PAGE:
A Discussion of Chapter 2 from Jonathan Shay's Achilles in Vietnam
Shay’s second chapter starts off with a description of “social space” from the point-of-view of an American veteran soldier. In the beginning of his paragraph, Shay states, “The social horizon of the unscarred soldier encompasses not only his family and other civilian ties but also all those military formations to which his unit belongs and with which it cooperates” (23). When a soldier is betrayed by “what is right,” this “social space” eventually narrows down from a few people to one person in particular. Shay continually likens the experiences of veteran soldiers to that of the character Achilles from the epic The Iliad by Homer. He explains how Achilles’ moral values and good character were destroyed because of betrayal and has consequently resulted to Achilles’ loss of capacity to care for others. This concept was also very much applied during the Vietnam War, when soldiers underwent not only physical but also mental torture. Shay compares the enemy and the soldier to that of the relationship between master and slave, whoever dominates has more power. At the end of the chapter, Shay talks about the mentality of most veteran soldiers who went through the Vietnam War. The book writes, “‘Don’t mean nothin’ and ‘Fuck it,’ the Vietnam combat soldier’s mantras, spread out to engulf everything valued or wanted, every person, loyalty, and commitment” (38).
The Term “Moral Luck”
Shay proposed that the term “moral luck” referred to a situation where a good person becomes morally challenged due to bad circumstances. He writes, “Here the veterans grapple with the question of moral luck: Can any workings of bad luck produce cruel or evil actions in a good person?” (31). Shay implies that good people have “moral luck” when they respond with cruel or evil actions because of the workings of a certain situation.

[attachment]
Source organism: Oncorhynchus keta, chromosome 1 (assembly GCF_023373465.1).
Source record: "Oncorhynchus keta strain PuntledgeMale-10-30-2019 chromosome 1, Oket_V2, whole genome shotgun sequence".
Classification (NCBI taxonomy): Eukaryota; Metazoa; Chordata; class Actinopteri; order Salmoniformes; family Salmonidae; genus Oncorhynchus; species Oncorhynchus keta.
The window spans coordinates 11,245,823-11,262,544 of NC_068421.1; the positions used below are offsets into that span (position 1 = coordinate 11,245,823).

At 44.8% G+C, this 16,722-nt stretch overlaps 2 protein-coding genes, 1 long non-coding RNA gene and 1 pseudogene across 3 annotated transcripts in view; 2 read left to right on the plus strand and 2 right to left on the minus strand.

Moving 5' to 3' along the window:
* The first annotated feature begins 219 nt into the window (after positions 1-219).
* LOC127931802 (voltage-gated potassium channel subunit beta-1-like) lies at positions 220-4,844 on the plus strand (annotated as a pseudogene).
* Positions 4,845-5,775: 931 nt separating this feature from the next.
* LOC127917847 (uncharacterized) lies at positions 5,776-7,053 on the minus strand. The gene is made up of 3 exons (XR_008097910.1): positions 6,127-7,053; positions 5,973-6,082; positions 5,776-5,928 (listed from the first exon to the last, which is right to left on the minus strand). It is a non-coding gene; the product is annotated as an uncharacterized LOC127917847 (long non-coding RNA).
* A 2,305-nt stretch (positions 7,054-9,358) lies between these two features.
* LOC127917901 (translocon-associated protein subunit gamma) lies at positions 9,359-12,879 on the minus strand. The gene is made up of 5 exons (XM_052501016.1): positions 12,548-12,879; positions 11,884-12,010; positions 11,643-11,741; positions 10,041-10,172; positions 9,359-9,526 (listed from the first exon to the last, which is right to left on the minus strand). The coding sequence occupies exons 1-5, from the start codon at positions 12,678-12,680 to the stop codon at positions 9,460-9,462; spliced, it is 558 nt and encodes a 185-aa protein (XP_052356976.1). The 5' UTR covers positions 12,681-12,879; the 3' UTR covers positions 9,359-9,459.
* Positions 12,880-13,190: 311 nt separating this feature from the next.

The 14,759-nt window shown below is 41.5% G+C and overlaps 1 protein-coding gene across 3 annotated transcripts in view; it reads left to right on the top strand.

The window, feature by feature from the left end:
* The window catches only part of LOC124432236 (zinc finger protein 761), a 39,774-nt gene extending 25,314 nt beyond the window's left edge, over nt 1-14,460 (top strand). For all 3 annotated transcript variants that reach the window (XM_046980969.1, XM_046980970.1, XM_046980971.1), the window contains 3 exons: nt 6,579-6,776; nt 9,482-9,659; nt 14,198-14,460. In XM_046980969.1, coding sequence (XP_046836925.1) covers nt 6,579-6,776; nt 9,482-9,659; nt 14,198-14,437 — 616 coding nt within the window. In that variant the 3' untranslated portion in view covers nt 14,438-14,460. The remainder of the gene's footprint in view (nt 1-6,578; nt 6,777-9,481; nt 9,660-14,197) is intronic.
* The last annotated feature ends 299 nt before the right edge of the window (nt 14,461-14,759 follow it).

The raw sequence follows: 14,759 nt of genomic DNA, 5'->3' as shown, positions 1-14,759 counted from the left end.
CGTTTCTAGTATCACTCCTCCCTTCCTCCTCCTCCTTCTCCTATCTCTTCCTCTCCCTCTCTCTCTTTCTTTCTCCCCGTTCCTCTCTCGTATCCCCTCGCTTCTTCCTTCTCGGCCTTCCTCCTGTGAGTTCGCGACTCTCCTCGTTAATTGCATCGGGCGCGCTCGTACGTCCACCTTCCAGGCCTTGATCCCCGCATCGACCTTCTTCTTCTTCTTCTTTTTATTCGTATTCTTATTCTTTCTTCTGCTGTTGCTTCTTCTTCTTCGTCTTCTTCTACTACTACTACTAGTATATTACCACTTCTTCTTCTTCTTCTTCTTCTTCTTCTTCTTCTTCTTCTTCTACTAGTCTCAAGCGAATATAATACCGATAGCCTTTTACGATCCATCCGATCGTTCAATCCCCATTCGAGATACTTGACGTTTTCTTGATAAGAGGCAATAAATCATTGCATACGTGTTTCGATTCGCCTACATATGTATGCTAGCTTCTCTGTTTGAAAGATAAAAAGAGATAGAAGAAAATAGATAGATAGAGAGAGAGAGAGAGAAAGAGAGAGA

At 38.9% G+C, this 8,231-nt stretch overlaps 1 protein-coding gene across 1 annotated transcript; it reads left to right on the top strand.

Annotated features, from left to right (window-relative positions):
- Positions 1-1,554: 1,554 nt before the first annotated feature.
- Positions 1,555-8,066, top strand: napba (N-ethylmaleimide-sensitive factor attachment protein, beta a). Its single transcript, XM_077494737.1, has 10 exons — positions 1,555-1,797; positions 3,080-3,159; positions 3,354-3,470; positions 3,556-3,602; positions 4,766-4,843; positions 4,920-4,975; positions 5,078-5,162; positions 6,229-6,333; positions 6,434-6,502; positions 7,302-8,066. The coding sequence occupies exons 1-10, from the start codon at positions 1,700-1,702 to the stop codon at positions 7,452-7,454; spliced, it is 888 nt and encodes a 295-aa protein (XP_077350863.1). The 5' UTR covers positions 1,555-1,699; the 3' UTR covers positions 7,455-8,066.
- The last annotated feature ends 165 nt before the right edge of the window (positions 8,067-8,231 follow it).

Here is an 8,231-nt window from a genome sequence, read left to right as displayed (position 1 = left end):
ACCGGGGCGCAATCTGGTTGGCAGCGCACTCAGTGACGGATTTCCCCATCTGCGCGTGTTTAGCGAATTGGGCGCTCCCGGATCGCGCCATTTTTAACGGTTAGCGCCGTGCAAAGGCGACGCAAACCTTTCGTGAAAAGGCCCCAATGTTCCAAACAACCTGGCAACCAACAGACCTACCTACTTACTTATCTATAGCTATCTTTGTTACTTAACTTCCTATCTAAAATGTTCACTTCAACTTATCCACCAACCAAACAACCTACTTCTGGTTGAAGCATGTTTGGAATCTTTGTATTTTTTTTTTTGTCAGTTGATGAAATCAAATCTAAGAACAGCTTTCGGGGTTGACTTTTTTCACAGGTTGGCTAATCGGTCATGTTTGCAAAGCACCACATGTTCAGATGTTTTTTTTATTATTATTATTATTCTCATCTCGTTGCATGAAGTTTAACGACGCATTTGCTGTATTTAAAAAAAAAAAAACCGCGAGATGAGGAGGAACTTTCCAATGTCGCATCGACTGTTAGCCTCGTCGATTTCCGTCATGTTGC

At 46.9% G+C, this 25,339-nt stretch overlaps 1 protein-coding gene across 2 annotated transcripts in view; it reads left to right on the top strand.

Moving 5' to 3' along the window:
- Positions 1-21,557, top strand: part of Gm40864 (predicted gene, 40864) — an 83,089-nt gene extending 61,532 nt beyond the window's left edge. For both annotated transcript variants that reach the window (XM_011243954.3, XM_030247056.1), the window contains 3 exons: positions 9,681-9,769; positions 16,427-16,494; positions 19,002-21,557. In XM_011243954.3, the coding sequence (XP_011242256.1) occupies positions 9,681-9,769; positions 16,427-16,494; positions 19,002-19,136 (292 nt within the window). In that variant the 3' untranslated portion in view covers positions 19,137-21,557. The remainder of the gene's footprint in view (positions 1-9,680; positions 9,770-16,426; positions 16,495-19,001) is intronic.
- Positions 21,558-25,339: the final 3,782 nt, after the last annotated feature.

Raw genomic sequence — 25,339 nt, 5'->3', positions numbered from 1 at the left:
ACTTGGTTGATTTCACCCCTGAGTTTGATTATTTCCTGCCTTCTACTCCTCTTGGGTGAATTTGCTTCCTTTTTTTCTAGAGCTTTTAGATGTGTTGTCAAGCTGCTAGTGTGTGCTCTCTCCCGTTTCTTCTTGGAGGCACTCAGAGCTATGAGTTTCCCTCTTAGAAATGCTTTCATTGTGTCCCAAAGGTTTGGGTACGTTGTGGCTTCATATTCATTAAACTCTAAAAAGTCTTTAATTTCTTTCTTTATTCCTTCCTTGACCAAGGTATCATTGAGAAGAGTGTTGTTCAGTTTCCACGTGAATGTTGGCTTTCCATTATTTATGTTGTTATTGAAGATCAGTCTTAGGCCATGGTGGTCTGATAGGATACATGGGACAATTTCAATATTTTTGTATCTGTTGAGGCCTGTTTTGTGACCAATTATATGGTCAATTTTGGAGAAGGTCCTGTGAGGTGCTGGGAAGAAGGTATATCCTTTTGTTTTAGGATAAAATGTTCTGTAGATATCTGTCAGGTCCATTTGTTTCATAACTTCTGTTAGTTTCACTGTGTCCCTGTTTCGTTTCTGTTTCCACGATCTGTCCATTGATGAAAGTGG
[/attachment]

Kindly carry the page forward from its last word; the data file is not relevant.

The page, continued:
Hedges, on the other hand, argues that war is not merely brought about by a situation but has to be viewed as it is, a “sensory reality” rather than a “mythic reality.” Wars, according to Hedges, boil down to politics and power. He states that, even through history, wars were not fought to protect cultures and religious beliefs. According to Hedges, wars are “born out of the collapse of civil societies, perpetuated by fear, greed, and paranoia” (20). Hedges and Shay are similar in that they see war as an opportunity to terrorize, to instill mental trauma in order to emerge victorious over the enemy and maintain political power.
Experiences During the War
A Vietnam combat veteran himself, Tim O’Brien recounts his experiences during the war. He talked about the mental struggle of accepting the guilt behind their cruel actions and the trauma of watching his comrades die. Overall, Shay, Hedges and O’Brien’s writings depict how inhumane political wars are and how it affects the individual soldier particularly after the battle. Soldiers more often see their colleagues die; it takes away from them any sense of justice or reason. In the end, these soldiers kill without much thought, owing to the numbness that their disposition entails. The common denominator in all three authors is that these soldiers end up losing their own sense of morality. When they reach home, they become a whole new person, different from who they were before the war. Hedges summarily points out, “War never creates the security or the harmony we desire” (22).